Pioneer Woman at Heart said...

Geeze, glad you caught the critter. I have a feeling we'll find one living in the barn ruble when we go to cut more barn beams.

Rain said...

Hi Leigh :) They are cute, but my gosh...let's get real. Anything threatening the livestock needs to GO - whichever way a person chooses is okay with me. Nice job on re-homing the little critter. Yeah, a handful of poop isn't a nice way to start your day lol...I recently experienced that with a faulty poop bag...ick! :) I read your "Wellsir" out loud and laughed my butt off...I don't know why but that word always makes me laugh...probably because I've heard Jerry Seinfeld say it in jest. :) Thanks for the giggle.

Sam I Am...... said...

You could write a children's book about that little adventure! Don't forget....wash your hands.... we're having popcorn later! LOL!

Quinn said...

When I was in college - late 1980s - one of my biology professors was working on a book with one of HER former biology professors. The only thing I remember about it was that she was working on a chapter that included data showing that possums' range had expanded northward as a result of climate change. About that time I saw my first possum here - climbing up a hemlock branch, spotlighted in the beam of my flashlight. I had thought I would find a raccoon, not a possum! Quite startling. But then, none of us looks our best when surprised, in the beam of a flashlight.

Leigh said...

Kristina, I should mention that Dan caught another one this morning! You may find one too; now's the time they're looking for cozy winter quarters!

Rain, for awhile we didn't think we'd catch the little guy and that was frustrating. Such a relief to no longer have this problem!

Sam, I couldn't wash them hard or long enough, lol. I used to think I might do a volume two of Critter Tales. This is the kind of story that would fit well in that book. :)

Quinn, their range is quite extensive. From Central America all the way up to Michigan and Maine. They're cute, but not the kind of critters anyone should want for neighbors!

Leigh said...

Goatldi, oh those teeth! I think I read somewhere that they have 50(?) teeth! They do a very nasty job on chickens. I didn't realize they would mess with cats. Ours surely see them frequently but seem to keep their distance.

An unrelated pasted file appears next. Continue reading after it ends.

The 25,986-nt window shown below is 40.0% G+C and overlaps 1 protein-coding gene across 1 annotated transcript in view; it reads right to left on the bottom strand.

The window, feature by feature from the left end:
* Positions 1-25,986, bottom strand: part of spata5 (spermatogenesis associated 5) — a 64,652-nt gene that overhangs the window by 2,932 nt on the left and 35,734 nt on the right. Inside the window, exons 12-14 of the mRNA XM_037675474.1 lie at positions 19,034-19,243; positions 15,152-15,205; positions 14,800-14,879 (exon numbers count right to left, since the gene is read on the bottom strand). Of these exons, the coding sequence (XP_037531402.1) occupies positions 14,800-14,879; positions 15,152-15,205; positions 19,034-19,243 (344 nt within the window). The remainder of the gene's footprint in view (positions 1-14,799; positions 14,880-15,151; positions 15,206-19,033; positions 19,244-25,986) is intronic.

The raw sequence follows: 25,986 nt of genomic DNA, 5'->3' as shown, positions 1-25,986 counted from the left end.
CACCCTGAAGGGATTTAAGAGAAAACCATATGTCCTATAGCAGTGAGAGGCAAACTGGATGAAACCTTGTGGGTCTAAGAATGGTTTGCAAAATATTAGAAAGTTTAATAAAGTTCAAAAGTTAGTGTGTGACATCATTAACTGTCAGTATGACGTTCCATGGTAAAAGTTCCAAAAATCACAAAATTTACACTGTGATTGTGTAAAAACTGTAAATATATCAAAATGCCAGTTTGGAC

Yes, I was a little surprised to see the misinformation going around about them. But it just points to the tremendous disconnect people have from nature.

Lady Locust said...

Glad you got him. They are nasty creatures and I too have lost a few of chickens to them over the years. Raccoons and mink are even worse. Nice clean hay boys!

Su Ba said...

As a young child I remember eating 'possum stew that my grandmother made. I can't recall how it tasted, but I do know that I had no objections. So it must have been just fine.

Leigh said...

Lady Locust, it appears we have a 'possum population increase this year. That and skunks! Fortunately, we rarely see 'coons and so far (knock on wood) no mink!

Su Ba, 'possum is excellent eating. Highly recommended for those who eat game. :)

Goatldi said...

That is the truth!
But what can we expect from a population that was asking in the late 1980’s of park rangers in Yosemite 1. When do you let the deer out? 2. What time are the waterfalls turned on? And the ladies in the groups trying to climb the trails to the falls wearing mules.

wyomingheart said...

Well, bless you and Dan on your relocation plan. When we moved into this farm house it was spring, and then fall was upon us. Nobody had lived in our house for three years, except for a family of opossum... in the basement. We didn’t see any sign of them until the colder weather. We did live traps, and carried them out, and serious battle until we were able to block all their entrances. It was a battle that we finally won, except for the damage they did to my corn patch... lol! They are the only critters that never tested positive for rabies, but they carry plenty of other germs for sure.

Chris said...

Possums in Australia are cute, marcupials. They mostly eat fruits, flowers and nectar. But they can become somewhat of a nuisance if they decide to set up home, in your roof! Fortunately that hasn't happened to us. That was an untenable situation for you, however, with the animal feed and bedding, having defication on it.

I'm all for living in harmony with the native wildlife, until they start making a mess of your hard won endeavours. If their attention cannot be deflected elsewhere, then it's relocation (or burial) time.

Renee Nefe said...

It sort of sounds as if the 'possum was marking it's territory in the bucks' hay...trying to cover up the bucks' smell with its own. Glad you finally caught it and hope it doesn't figure out how to get back. I'm sure if it does or told its friends about your place...then 'possum bbq will be on the menu. ;)

Leigh said...

Goatldi, or having someone go off on an angry tirade at a spinning demonstration because they assumed sheep were killed for their fleece.

Wyomingheart, oh my, that's almost worse than mice or rats! Glad you won!

Chris, the Virginia Opossum is North America's only native marsupial. What we don't have in variety, we make up for in sheer population numbers!

Renee, that's probably it. If it wasn't for that, we likely wouldn't have known it was around!

Ron Clobes said...

I would vote for extermination. There's plenty more where that one came from and you have enough to deal with. I have an old water softener salt barrel that I fill with water. Be sure to put the end with the door into the barrel first as I have had rats and skunks break free of the trap when the door end is up. While the animal is in the dunk tank, I go dig a hole in the garden. That way, you can still eat it, but not directly.

Leigh said...

Ron, good to hear from you! Dan has used that method in the past, but I don't think he particularly likes it. And he doesn't like to shoot them if we aren't going to use the meat. This guy was too small, so he was given a chance to grow up and maybe make the dinner table if he comes back!